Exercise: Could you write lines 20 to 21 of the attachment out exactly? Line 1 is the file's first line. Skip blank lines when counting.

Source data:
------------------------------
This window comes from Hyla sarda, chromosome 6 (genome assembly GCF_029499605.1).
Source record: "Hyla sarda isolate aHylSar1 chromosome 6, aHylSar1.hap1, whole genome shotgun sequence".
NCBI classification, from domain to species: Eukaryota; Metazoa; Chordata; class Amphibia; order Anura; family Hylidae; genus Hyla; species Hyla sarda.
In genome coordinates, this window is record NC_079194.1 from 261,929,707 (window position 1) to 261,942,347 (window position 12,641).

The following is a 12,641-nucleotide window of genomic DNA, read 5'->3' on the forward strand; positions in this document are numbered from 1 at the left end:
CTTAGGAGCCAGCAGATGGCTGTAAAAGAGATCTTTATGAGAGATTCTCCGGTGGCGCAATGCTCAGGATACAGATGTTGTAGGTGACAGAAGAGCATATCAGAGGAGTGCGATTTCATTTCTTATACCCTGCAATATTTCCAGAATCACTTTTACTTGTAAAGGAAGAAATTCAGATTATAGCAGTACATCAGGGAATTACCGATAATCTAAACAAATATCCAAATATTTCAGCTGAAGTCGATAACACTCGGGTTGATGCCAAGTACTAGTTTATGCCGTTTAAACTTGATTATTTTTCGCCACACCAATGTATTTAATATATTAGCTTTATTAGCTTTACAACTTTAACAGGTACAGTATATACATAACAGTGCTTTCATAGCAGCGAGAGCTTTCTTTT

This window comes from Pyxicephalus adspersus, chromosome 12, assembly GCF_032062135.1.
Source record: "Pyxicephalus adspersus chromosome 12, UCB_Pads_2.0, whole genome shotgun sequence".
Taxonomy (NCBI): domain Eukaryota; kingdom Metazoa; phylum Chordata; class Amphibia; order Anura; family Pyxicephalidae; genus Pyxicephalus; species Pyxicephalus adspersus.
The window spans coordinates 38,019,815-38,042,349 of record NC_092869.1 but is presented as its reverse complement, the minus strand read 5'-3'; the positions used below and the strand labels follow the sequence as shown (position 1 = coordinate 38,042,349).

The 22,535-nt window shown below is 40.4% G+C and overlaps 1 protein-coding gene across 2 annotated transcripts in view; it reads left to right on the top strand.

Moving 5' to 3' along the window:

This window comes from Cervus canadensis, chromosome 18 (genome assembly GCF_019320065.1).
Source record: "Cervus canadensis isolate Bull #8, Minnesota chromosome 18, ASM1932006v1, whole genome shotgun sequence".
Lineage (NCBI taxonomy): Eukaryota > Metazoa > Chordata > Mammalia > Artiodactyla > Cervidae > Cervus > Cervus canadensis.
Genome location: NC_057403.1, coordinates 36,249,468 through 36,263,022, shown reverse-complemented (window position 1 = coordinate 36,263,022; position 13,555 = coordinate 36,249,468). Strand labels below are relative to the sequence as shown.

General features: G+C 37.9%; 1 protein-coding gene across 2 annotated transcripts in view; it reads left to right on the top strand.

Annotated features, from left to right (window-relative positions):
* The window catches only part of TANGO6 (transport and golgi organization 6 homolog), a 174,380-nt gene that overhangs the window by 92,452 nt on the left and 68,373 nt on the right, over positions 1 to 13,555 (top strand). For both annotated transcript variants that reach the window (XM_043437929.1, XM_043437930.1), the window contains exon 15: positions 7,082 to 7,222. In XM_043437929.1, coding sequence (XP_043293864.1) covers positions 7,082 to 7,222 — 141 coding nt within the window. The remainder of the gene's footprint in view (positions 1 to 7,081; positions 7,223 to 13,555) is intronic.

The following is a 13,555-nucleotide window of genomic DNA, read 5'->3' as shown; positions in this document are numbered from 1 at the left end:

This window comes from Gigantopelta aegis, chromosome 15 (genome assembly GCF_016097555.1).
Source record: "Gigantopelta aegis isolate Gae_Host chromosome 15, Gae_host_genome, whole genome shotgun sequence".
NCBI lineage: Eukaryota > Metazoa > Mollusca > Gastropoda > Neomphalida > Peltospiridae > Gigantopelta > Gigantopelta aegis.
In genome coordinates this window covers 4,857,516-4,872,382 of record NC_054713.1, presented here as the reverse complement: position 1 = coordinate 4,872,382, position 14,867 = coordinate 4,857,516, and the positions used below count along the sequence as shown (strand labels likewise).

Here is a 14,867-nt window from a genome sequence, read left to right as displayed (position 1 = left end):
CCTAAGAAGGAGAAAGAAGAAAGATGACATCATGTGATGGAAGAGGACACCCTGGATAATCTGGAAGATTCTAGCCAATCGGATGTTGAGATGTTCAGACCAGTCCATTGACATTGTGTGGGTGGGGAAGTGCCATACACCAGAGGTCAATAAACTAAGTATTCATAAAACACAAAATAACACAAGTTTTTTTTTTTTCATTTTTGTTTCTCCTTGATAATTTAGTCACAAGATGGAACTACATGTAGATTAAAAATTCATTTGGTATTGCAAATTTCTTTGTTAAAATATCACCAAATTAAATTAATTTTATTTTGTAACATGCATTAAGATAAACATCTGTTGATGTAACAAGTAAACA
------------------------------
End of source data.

The following is a 13,555-nucleotide window of genomic DNA, read 5'->3' as shown; positions in this document are numbered from 1 at the left end:

This window comes from Gigantopelta aegis, chromosome 15 (genome assembly GCF_016097555.1).